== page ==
Note to editors:

Short biography for Prof Harrison
Professor Andrew Harrison is currently Director General and Associate Director of the Institut Laue-Langevin and Professor of Solid-State Chemistry at the University of Edinburgh. He holds a first class BA (Hons) and a DPhil in Chemistry from the University of Oxford. He began his career in 1986 as a Junior Fellow in Inorganic Chemistry at the University of Oxford before joining Atomic Energy of Canada in 1989 as Research Fellow. Professor Harrison returned to the University of Oxford in 1990 as Royal Society Research Fellow, and in 1993 he was named Lecturer in the Department of Chemistry at the University of Edinburgh, where he was subsequently promoted to Reader. In 2000 he was appointed Director of the Centre for Science at Extreme conditions, the year he was also appointed as Deputy Head of the Planning Unit in the Department of Chemistry. He assumed his current roles in 2011, 2006, and 1999 respectively.

Outline of career
1986-1989 Junior Fellow, Inorganic Chemistry, University of Oxford
1989-1990 Research Fellow, Atomic Energy of Canada Limited
1990-1993 Royal Society Research Fellow, University of Oxford
1993-1999 Lecturer then Reader, Department of Chemistry, Edinburgh
1999- Professor of Solid-State Chemistry, University of Edinburgh
2000-2003 Visiting Professor, RIKEN, Tokyo
2000-2005 Director, Centre for Science at Extreme Conditions, Edinburgh
2000-2006 Deputy Head of Planning Unit, Chemistry, Edinburgh
2006- Associate Director, Institut Laue-Langevin, Grenoble
2011- 2013 Director General, Institut Laue-Langevin, Grenoble

About Diamond Light Source
Diamond Light Source is funded by the UK Government through the Science and Technology Facilities Council (STFC), and by the Wellcome Trust.
Diamond has already contributed to the development of a synthetic vaccine for Foot-and-Mouth Disease Virus and the mapping of the structure of the HIV integrase. The synchrotron has also been used lately to study the development of a new type of domestic boiler using phase-change materials and the first 3D reconstruction of what an ancient rugose coral looks like. A462 million years old, it is the oldest fossil of its kind ever found.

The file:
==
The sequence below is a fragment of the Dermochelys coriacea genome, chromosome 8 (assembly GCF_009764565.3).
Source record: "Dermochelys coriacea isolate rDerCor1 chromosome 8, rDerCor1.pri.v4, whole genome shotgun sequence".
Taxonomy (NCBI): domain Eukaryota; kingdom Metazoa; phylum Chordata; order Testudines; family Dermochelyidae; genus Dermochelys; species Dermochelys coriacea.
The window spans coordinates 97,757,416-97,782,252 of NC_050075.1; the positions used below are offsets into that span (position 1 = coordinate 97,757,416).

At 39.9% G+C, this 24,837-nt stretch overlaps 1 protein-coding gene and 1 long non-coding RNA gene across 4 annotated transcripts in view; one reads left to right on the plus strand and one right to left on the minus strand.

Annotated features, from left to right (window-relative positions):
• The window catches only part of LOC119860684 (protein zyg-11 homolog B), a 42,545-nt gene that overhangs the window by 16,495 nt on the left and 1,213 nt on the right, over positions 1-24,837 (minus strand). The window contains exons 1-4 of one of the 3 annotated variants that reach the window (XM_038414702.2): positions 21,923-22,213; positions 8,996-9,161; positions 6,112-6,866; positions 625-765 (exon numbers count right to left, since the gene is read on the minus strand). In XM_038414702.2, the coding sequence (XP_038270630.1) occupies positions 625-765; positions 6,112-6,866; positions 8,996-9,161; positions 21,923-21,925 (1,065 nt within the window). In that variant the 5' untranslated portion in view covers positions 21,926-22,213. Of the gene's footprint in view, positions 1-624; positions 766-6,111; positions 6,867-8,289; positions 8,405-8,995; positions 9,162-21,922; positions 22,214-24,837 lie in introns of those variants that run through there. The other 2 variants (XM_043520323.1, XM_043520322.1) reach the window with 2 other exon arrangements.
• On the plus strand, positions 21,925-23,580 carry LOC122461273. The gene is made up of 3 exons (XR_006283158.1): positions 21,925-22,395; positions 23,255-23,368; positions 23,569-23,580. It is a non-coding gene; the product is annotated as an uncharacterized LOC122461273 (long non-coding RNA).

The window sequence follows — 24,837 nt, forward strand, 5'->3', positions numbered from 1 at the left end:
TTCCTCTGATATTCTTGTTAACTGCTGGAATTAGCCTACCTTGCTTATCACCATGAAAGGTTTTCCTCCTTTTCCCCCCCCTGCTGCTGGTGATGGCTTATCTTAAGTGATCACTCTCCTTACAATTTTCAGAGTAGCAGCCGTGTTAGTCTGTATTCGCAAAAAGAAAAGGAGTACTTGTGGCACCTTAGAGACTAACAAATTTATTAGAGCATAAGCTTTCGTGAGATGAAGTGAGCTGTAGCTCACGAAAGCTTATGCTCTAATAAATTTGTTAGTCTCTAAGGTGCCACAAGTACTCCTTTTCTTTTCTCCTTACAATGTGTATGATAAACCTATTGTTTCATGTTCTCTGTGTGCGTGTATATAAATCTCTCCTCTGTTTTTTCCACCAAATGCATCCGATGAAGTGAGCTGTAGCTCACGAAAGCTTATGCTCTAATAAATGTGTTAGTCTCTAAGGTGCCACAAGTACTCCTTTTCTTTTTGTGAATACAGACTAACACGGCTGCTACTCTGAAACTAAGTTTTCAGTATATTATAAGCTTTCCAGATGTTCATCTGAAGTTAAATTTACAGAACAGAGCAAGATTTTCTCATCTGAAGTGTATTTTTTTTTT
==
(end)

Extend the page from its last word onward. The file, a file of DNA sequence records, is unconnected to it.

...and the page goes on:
The faciity generates extremely intense pin-point beams of synchrotron light. Diamond’s X-rays are around 100 billion times brighter than a standard hospital X-ray machine. Diamond Light Source is used by over 3,000 academic and industrial researchers across a wide range of disciplines, including structural biology, health and medicine, solid-state physics, materials & magnetism, nanoscience, electronics, earth & environmental sciences, chemistry, cultural heritage, energy and engineering. For more information about Diamond visit

About the Science and Technology Facilities Council
The Science and Technology Facilities Council ensures the UK retains its leading place on the world stage by delivering world-class science; accessing and hosting international facilities; developing innovative technologies; and increasing the socio-economic impact of its research through effective knowledge exchange partnerships.

The Council has a broad science portfolio including Astronomy, Particle Physics, Particle Astrophysics, Nuclear Physics, Space Science, Synchrotron Radiation, Neutron Sources and High Power Lasers. In addition the Council manages and operates three internationally renowned laboratories:

- The Rutherford Appleton Laboratory, Oxfordshire
- The Daresbury Laboratory, Cheshire
- The UK Astronomy Technology Centre, Edinburgh

The Council gives researchers access to world-class facilities and funds the UK membership of international bodies such as the European Laboratory for Particle Physics (CERN), the Institute Laue Langevin (ILL), European Synchrotron Radiation Facility (ESRF) and the European Southern Observatory (ESO). It also contributes money for the UK telescopes overseas on La Palma, Hawaii, Chile, and in the UK LOFAR and the MERLIN/VLBI National Facility, which includes the Lovell Telescope at Jodrell Bank Observatory.

The Council works closely with the UK Space Agency on exploiting UK membership of the European Space Agency (ESA) and delivering the UK civil space programme.

About the Wellcome Trust
The Wellcome Trust is a global charitable foundation dedicated to achieving extraordinary improvements in human and animal health. It supports the brightest minds in biomedical research and the medical humanities. The Trust’s breadth of support includes public engagement, education and the application of research to improve health. It is independent of both political and commercial interests.